However, following Ms Vorgić completing her studies in Serbia she immediately undertook her master’s degree and postgraduate studies at the Johannes Gutenberg University in Mainz, Germany. Here she also made her operatic début with the Junges Ensemble of the Staatstheater, Mainz, as Lucia in Britten’s opera, The Rape of Lucretia. She followed this up by singing the roles of Armida in Handel’s Rinaldo, Abel in Scarlatti’s Il primo omicidio overo Cain, Susanna in Mozart’s Le nozze di Figaro, Flaminia in Haydn’s Il mondo della luna and the title-role in Offenbach’s Coscoletto. Last year, Ms Vorgić won the Kammeroper Schloss Rheinsberg competition in Germany which led to a host of concerts as well as a masterclass with Stephan Rügamer, a leading tenor at the State Opera, Berlin. Recently, she undertook a masterclass with Dame Emma Kirkby at Dartington International Summer School. Future engagements include Giuditta in Scarlatti’s opera La Giuditta and Musica in Monteverdi’s Orfeo. While performing her transcriptions for the piano at the IBLA Grand Prize 2008 competition in Italy, Ms Bal’s originality as a composer and pianist caught the attention of the public and critics alike. As the laureate of the competition and the winner of the Villa-Lobos special prize, Ms Bal performed on the IBLA winners’ concert tour appearing at Carnegie Hall to great critical acclaim. The tour also took in Virginia, North Dakota and Arkansas. Ms Bal - who’ll play solo pieces by Signor Clementi as well as czardas by V Monti-S Kursanov - has won numerous awards at important and prestigious international competitions such as Bradsaw and Buono (New York), Victoria Caffa Righetti (Italy) and Petar Konjović (Serbia). feature by:

Tony Cooper Writer


Serbian soprano Radoslava Vorgić

Three years ago the Association of Guitarists of Vojvodina - under the patronage of the Brazilian Embassy of Serbia and the Museu Villa-Lobos in Rio de Janeiro - released a CD and the score of 12 Etudes (originally written for guitar) by Heitor Villa-Lobos but transcribed for piano by Ms Bal who, incidentally, studied at the Academy of Arts in Novi Sad where she

now teaches comparative piano. Currently, she’s attending her third year of doctoral studies for piano at the Faculty of Musical Art, Belgrade. As in past years, all proceeds from the concert will be donated to the educational charity supporting the Milan Petrović School for children and young adults with special needs.

A party of members from the Norfolk & Norwich Novi Sad Association paid a visit to the school in September and witnessed the excellent work that’s being done there. Tickets £17 (students £6) available from Norwich Theatre Royal (01603) 598688 2017 January | 43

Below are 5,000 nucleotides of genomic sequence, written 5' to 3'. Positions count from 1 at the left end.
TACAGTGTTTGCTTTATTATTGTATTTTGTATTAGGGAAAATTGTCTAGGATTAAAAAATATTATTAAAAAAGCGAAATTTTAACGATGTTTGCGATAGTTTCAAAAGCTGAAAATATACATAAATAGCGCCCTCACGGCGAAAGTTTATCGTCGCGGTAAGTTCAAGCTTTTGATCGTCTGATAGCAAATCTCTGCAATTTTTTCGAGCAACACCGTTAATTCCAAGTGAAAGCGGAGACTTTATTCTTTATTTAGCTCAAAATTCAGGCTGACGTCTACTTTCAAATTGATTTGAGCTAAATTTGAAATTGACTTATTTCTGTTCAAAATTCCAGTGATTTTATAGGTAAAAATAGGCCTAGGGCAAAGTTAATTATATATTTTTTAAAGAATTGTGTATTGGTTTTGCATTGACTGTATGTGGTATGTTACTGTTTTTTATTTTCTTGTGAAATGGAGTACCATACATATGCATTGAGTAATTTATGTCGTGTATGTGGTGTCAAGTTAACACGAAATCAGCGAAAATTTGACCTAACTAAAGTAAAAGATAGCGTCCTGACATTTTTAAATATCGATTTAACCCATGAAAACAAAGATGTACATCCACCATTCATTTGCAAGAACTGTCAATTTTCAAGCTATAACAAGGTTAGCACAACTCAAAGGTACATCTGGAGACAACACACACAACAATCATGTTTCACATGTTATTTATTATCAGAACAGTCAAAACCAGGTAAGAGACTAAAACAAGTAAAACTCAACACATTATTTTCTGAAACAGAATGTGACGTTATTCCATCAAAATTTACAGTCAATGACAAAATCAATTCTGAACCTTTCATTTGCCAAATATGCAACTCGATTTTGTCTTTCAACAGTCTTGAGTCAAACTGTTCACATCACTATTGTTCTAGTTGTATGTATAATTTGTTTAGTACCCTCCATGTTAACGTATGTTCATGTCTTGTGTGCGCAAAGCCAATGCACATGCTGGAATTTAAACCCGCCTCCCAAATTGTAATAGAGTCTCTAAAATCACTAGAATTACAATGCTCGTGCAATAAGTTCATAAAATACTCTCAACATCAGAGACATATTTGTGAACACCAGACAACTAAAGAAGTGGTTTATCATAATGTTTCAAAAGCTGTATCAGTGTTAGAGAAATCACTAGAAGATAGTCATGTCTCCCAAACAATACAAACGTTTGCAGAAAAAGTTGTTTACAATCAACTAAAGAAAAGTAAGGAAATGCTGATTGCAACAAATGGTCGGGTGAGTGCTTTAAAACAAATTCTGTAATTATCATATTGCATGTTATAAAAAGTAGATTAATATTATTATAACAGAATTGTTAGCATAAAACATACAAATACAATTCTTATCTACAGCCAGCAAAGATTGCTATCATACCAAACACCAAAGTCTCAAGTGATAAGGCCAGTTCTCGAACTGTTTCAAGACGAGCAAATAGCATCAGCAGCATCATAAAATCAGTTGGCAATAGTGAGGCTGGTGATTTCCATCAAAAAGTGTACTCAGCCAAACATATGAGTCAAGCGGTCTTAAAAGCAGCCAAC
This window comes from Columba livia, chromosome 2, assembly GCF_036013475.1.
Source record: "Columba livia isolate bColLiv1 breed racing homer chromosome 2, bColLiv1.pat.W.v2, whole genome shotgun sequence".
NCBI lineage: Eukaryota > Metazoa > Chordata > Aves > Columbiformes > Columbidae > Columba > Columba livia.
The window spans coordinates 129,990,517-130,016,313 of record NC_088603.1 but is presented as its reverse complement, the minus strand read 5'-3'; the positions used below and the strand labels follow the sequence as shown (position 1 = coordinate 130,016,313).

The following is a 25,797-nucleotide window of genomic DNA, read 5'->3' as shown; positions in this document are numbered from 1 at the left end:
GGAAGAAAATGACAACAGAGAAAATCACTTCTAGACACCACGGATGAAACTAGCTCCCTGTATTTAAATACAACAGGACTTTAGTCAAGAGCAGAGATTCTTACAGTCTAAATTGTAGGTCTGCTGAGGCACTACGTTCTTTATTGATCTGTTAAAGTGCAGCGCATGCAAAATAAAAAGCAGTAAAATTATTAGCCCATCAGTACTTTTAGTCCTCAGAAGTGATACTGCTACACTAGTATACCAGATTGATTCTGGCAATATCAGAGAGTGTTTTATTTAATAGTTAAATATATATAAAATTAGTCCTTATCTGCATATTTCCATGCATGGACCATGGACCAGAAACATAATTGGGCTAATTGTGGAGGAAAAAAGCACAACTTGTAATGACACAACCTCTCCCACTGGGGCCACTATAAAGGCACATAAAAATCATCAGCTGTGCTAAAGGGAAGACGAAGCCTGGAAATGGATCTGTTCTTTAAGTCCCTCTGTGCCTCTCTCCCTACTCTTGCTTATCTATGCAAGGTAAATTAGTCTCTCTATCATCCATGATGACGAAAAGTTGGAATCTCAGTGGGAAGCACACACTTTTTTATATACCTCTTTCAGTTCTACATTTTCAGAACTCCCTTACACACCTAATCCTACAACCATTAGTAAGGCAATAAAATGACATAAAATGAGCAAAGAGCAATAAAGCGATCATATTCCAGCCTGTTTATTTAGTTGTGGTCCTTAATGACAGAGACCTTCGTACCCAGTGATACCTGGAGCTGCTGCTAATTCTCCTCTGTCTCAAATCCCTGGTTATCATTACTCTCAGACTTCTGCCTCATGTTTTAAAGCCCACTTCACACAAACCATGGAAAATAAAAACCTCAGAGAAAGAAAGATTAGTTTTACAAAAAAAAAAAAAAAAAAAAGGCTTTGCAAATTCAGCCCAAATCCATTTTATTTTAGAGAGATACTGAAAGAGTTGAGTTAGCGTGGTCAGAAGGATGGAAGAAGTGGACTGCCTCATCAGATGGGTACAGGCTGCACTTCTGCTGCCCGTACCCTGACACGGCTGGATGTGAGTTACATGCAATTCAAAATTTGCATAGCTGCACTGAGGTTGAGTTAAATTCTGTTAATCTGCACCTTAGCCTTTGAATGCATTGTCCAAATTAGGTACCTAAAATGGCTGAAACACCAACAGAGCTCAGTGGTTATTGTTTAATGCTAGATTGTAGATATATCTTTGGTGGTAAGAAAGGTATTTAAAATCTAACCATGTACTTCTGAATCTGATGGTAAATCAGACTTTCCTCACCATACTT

Brendan Cole

Dancing All Night Long with Strictly’s Brendan February 5, 2017


V’s Strictly favourite Brendan Cole is all set to quick step it to Norwich in the new year with his brand new show All Night Long which he is touring from January through to April 2017. Having delighted Norfolk audiences earlier this year with A Night To Remember, which was seen by just under 60,000 people countrywide, one of the most successful Strictly Come Dancing professionals will host another spectacular production with stunning choreography, guest dancers, a new leading lady and a 14-piece band and singers live on stage at the theatre on Sunday, February 44 | January 2017

5, with two performances – at 3pm and at 7.30pm. Brendan is one of only two professionals to have competed in the entire Strictly Come Dancing TV series - the other being Anton du Beke – and has just competed in the 14th series. He danced the very first dance on the first show and was the first winner to lift the famous glitter ball trophy with his ‘celebrity’ partner Natasha Kaplinsky. In addition to Natasha, his partners have included Kelly Brook; Lisa Snowdon; Jo Wood; Victoria Pendleton, Sunetra Sarker; Kirsty Gallacher; Sophie Ellis-Bextor; and most recently pop star Anastacia. Brendan has presented eight concert tours – Live & Unjudged (in 2010, twice in 2011 and

again in 2012), Licence to Thrill (in 2013 & 2015) and A Night To Remember (in 2015 & in 2016), leading to his 9th tour with All Night Long. For tickets to see All Night Long at Norwich Theatre Royal on Sunday, February 5, performances at 3pm and 7.30pm, call the box office on 01603 630000 or book online at Listing Brendan Cole, Sunday February 5, 2017. 3pm & 7.30pm. Tickets £8-37.50. Discounts for Friends. BOX OFFICE 01603 630000. For more info or to BOOK ONLINE



Latin passions and a UK premiere from Richard Alston February 10 & 11, 2017


ringing a touch of fiery Latin passion to warm up Norwich in the chilly month of February is Richard Alston Dance Company with a programme of all new works to delight its many fans in the city. On stage at Norwich Theatre Royal for just two nights on February 10 & 11, the company which has been coming to the city since 1999 will be dancing three new pieces: Richard Alston’s An Italian in Madrid received its premiere at Sadler’s Wells on March 19 earlier this year, while Martin Lawrance’s Tangent was first performed at the Festival Theatre Edinburgh on September 23 - both to critical acclaim. And Chacony is Alston’s newest dance and the full 24-minute piece will have its UK premiere at Norwich Theatre Royal. Chacony is inspired by the powerful Chaconne of Henry Purcell. A chaconne is a type of musical composition popular in the baroque period as a quick dance-song characterized by suggestive movements and mocking texts. It originally emerged from Spanish culture having reputedly been introduced from the New World Every bit as powerful as Purcell’s composition is the Chacony from Britten’s String Quartet No. 2, which was conceived as a tribute to Purcell. Richard Alston juxtaposes these two pieces